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A perfect storm: The effect of natural disasters on child health

By Cheyenne Danielle Quijano

Typhoons and their accompanying flooding have destructive effects, including an
increase in the risk of waterborne disease in children. Using a spatial regression discontinuity
design, I explore the immediate to short-term effects of flooding as a result
of Typhoon Labuyo on the incidence of diarrhea and acute respiratory infection in the
Philippines by comparing children living in a flooded barangay (town) to children living
just outside of the flooded area. I build on the existing literature by accounting for
both incidence and intensity of the typhoon’s flooding in my model. I construct this
new flooding measure using programming techniques and ArcGIS by manipulating data
collected by the University of Maryland’s Global Flood Monitoring System. This data
as well as health data from the 2013 Philippines National Demographic Health Surveys
were collected the day after Typhoon Labuyo left the Philippines, providing a unique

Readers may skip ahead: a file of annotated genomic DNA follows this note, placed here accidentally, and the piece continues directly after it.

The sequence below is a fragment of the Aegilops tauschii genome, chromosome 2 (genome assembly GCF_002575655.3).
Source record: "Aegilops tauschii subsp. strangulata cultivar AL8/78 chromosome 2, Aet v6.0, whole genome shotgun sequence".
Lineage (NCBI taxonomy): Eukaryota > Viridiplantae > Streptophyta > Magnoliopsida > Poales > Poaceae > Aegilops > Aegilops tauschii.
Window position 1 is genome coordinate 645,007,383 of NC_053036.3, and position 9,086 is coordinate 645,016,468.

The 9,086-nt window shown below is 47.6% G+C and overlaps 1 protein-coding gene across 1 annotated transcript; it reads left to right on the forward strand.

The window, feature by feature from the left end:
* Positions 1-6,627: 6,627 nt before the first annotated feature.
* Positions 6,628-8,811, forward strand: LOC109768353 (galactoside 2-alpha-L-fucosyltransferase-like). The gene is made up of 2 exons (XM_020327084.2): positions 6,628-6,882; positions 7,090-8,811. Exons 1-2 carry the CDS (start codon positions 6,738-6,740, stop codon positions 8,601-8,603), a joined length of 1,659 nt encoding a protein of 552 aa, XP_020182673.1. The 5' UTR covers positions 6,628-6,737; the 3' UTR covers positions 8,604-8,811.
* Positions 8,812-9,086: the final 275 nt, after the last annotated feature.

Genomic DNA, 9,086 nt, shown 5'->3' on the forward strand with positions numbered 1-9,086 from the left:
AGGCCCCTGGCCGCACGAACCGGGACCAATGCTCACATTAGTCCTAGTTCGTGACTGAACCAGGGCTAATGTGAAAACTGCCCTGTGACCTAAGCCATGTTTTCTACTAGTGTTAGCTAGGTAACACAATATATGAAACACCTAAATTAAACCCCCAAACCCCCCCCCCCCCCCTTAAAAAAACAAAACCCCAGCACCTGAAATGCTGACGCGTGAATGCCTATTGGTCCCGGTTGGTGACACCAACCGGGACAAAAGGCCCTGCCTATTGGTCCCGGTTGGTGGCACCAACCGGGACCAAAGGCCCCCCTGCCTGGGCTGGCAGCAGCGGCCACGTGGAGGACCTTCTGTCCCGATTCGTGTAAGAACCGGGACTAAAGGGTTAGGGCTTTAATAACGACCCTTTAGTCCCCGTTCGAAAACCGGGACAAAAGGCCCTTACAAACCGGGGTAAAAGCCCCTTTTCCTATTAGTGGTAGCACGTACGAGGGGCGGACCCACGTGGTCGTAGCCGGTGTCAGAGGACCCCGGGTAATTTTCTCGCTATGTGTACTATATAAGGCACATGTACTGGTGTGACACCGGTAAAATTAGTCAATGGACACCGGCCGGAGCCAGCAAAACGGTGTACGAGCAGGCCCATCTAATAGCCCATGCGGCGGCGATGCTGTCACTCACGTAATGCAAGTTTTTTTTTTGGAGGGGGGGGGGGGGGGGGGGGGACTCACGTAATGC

opportunity to explore the immediate impact of the typhoon on child health. Most of
my results are insignificant, but subgroup analyses show that the effect of flooding on
waterborne disease incidence is less impactful in the immediate term following a flood
and more impactful in the medium-term. This is important, because understanding
the detrimental health effects of flooding is of utmost importance, especially because
climate change will only increase the frequency and intensity of natural disasters.

Professor Erica M. Field, Faculty Advisor
Professor Michelle P. Connolly, Faculty Advisor

JEL classification: I150, O120, O130, Q540

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Undergraduate Program Assistant
Matthew Eggleston

Director of the Honors Program
Michelle P. Connolly